One might ask where does Black and Jewish solidarity fit into the equation, and why hasn’t it panned out to become as large and sustaining as the Palestinian solidarity has, and the answer is partly due to the epistemological mechanisms of whiteness. Whiteness, as a social construct, is often seen as contextual and/or situational with Jewishness, and therefore can be seen as oppositional to Blackness. To an extent, many sociologists posit that Blackness is antithetical to whiteness, thus that certain communities of Jewish background have been able to in recent history gain their “white card” as some call it, something Black populations and many Arab populations will never be able to do, this may thwart Black-Jewish solidarity from rising as highly as its Palestinian counterpart has historically.
Of course not to be dismissed is anti-Semitism within some Black communities, which runs parallel to anti-Blackness in many Jewish communities. Baldwin discusses anti-Semitism in his 1967 essay “Negroes Are Anti-Semitic Because They’re Anti-White,” explaining that anti-Semitism flourished because of people in Black communities, particularly Harlem, witnessed Jewish communities assimilate into whiteness through racial, class stratification. The Jewish individual became synonymous within Harlem’s majority-Black community with interpersonal exploitation, as Baldwin puts, they were seen as the “tradesmen, rent collectors, real estate agents, and pawnbrokers; they operate in accordance with the American business tradition of exploiting Negroes.” And while Harlem was just one place, its influence in the Black world went unmatched for some time, and this stereotype began to manifest and spread in various capacities.
Anti-Semitism in Black communities is almost overstated, overemphasized, or exaggerated, while anti-Black racism in Jewish communities (and Christian communities, for that matter) is constantly ignored. This often creates even more tension between the two communities. And this is not to say that solidarity between Black and Jewish communities internationally is nonexistent, to the contrary. There is a strong history of the two communities, which do overlap, too, coming together to effect justice. However, epistemologically, the struggle for Black liberation has often crossed paths with the anti-Zionism movement and doesn’t seem to be diverting from that path anytime soon.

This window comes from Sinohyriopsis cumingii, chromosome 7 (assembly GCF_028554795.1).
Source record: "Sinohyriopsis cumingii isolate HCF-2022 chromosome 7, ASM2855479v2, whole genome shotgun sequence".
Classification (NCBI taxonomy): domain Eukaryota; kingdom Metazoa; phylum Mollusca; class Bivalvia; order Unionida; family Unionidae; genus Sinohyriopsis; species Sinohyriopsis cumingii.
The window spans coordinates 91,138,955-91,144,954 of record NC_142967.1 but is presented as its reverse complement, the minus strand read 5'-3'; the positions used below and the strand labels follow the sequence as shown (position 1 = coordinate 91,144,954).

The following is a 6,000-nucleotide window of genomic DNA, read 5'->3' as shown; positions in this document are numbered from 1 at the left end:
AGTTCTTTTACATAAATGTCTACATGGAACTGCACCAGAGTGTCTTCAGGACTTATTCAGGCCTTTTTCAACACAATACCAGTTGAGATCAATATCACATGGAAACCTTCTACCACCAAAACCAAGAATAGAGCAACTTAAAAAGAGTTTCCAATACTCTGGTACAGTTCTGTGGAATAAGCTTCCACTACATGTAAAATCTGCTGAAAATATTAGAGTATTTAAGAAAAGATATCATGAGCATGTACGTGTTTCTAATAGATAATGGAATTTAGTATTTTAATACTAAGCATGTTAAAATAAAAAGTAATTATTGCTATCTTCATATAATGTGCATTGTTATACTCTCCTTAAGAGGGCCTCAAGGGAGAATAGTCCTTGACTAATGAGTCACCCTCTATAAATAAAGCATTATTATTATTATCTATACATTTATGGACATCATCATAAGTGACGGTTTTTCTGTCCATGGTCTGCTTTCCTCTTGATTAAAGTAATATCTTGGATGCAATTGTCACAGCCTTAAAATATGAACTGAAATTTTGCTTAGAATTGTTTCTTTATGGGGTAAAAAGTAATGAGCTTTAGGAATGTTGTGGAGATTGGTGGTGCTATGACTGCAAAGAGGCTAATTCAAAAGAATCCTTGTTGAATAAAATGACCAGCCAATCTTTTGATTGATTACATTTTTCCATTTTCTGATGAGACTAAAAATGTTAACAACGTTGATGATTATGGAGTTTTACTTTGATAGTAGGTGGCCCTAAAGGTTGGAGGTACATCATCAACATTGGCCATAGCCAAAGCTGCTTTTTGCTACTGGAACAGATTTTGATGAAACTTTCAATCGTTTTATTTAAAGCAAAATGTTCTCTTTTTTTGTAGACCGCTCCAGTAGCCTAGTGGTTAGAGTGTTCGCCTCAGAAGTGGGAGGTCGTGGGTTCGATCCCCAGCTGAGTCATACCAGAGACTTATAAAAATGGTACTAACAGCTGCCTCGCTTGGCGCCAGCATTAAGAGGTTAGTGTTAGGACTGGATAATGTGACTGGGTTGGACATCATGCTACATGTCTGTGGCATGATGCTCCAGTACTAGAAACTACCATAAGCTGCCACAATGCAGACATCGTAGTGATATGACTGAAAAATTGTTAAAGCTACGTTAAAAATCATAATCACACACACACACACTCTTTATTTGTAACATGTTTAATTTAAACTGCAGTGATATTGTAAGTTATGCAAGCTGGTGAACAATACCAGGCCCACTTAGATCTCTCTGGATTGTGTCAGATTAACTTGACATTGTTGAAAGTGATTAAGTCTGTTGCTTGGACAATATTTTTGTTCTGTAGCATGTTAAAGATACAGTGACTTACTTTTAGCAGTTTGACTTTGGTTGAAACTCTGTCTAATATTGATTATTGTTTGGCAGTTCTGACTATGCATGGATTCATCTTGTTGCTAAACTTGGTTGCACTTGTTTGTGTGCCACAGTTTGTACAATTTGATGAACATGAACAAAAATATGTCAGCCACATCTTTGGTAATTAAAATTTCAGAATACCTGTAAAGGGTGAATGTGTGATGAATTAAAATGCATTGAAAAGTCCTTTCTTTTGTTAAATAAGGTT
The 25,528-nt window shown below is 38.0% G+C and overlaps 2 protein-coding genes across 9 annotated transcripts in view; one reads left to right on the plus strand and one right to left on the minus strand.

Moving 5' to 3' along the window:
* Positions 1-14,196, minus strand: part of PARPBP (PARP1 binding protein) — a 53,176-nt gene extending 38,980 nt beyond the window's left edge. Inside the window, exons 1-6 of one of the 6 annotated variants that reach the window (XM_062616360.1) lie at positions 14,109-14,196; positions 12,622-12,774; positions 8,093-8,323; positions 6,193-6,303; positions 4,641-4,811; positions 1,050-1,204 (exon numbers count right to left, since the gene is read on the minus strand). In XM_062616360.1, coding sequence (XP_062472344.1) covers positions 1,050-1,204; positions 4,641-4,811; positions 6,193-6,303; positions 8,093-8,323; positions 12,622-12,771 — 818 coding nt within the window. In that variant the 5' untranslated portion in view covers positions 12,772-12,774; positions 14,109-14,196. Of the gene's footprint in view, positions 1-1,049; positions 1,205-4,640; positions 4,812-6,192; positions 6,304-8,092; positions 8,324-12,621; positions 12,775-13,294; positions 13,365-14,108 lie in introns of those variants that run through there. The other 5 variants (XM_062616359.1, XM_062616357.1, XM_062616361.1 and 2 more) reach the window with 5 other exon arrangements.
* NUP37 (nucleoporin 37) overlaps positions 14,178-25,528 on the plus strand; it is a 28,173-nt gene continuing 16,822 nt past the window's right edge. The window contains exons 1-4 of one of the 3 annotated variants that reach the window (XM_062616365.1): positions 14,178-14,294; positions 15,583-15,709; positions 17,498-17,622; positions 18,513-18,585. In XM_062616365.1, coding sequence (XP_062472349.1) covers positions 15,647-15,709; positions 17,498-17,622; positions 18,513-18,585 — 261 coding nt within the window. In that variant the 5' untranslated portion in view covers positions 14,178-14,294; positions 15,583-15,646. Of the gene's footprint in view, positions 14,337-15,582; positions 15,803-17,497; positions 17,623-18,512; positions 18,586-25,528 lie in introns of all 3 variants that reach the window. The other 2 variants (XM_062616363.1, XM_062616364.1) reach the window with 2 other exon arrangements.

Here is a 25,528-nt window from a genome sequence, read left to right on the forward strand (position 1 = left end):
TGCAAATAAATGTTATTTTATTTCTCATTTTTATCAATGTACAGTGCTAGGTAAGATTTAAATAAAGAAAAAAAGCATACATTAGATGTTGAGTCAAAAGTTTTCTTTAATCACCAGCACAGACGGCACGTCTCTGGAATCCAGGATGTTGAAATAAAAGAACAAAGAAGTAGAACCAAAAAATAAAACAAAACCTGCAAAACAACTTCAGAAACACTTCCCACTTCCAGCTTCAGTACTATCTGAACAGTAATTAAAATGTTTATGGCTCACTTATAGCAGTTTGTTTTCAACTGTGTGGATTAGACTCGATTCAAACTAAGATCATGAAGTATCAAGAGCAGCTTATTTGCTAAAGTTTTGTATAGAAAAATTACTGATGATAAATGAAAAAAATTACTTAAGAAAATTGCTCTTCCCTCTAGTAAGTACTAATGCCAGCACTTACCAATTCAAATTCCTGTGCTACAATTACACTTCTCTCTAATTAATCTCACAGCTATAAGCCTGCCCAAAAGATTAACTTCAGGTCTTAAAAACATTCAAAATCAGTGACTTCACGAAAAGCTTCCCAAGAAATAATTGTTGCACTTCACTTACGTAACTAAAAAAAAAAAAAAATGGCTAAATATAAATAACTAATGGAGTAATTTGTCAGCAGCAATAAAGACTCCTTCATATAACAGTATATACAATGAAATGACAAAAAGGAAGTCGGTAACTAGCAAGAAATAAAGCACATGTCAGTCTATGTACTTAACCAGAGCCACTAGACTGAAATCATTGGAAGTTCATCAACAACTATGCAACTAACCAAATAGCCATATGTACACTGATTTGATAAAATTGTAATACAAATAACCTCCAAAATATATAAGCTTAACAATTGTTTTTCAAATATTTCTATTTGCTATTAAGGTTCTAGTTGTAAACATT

It can also be suggested that some integral part of the Black identity, which is predicated on a history of shared struggles and resistance to white supremacy, is linked to the Palestinian identity. In Sohail Daulatzai’s “Black Star, Crescent Moon: The Muslim International and Black Freedom beyond America,” he illustrates that the “Muslim terrorist” and “Black criminal” tropes became almost inextricably linked to Arab and Black identity around the same time. He states that these two tropes became the “twin pillars” in solidifying post-Civil Rights era state repression in the 70s and 80s, coinciding with the 1972 Olympics where Palestinians stormed the Israeli athletes’ dormitories, causing international outcry, and the state-demonization of hip-hop culture as “violent.” Moreover, the context which these tropes rose to prominence surrounds Palestinian and Black activists still today, and influence acts of police brutality, fuel mass incarceration, perpetuate media misrepresentations, and contribute to the dehumanization of the two identities in both the US and Israel. Simply put: the unfounded vilification, both historically and contemporarily, of the Palestinian and Black identities lends itself to position the Palestinian liberation struggle in partnership and even synonymous with the struggles for Black liberation. If, as historian Seneca Vaught often says, the Black diaspora is more of a state of mind than actual geographical location, then Palestine has a unmoving place.